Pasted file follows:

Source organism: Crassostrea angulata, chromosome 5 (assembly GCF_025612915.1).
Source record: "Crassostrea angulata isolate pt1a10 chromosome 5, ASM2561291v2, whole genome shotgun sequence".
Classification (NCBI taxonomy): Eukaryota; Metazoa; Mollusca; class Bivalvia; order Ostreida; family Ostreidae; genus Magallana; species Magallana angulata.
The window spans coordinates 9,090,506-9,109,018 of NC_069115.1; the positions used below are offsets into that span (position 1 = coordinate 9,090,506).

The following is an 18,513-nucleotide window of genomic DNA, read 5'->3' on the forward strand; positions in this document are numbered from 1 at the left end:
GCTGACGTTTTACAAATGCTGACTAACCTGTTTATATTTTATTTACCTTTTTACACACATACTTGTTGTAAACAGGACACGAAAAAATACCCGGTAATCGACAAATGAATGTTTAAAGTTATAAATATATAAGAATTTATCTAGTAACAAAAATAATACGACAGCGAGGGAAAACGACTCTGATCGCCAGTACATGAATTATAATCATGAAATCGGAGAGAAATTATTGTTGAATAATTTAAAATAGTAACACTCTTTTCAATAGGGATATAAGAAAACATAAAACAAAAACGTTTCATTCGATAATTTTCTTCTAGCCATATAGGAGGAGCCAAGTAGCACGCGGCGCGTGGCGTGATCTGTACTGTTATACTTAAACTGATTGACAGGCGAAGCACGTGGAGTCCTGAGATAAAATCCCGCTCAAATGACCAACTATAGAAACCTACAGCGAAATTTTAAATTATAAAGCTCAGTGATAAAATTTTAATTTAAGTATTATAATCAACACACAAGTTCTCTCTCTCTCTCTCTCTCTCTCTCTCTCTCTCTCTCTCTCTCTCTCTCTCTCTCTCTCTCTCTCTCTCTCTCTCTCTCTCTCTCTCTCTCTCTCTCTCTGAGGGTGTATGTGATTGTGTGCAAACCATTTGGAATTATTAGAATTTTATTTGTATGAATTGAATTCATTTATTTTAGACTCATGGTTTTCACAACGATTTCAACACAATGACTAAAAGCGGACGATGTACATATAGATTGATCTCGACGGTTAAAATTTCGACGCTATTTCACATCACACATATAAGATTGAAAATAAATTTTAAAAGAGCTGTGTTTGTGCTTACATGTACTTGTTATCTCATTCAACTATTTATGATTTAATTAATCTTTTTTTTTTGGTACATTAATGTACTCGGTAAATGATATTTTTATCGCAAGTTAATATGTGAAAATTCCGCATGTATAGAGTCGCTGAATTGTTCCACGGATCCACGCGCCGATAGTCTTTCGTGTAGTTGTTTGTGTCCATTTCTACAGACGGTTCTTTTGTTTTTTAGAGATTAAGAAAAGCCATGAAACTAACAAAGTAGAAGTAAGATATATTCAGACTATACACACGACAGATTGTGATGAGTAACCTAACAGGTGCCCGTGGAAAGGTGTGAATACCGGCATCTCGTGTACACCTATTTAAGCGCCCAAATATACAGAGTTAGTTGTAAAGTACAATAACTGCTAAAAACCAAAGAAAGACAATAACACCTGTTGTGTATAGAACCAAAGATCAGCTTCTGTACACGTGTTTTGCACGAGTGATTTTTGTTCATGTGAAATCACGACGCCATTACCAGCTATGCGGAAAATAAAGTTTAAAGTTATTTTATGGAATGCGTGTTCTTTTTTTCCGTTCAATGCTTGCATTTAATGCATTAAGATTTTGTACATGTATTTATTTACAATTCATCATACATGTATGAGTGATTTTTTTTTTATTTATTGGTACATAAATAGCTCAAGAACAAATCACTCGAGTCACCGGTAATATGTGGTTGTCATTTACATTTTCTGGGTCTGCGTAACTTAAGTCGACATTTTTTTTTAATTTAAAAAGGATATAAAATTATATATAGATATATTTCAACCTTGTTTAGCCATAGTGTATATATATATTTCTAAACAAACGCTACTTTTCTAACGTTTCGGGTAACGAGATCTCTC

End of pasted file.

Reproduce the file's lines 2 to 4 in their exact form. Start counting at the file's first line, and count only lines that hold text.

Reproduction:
Source record: "Crassostrea angulata isolate pt1a10 chromosome 5, ASM2561291v2, whole genome shotgun sequence".
Classification (NCBI taxonomy): Eukaryota; Metazoa; Mollusca; class Bivalvia; order Ostreida; family Ostreidae; genus Magallana; species Magallana angulata.
The window spans coordinates 9,090,506-9,109,018 of NC_069115.1; the positions used below are offsets into that span (position 1 = coordinate 9,090,506).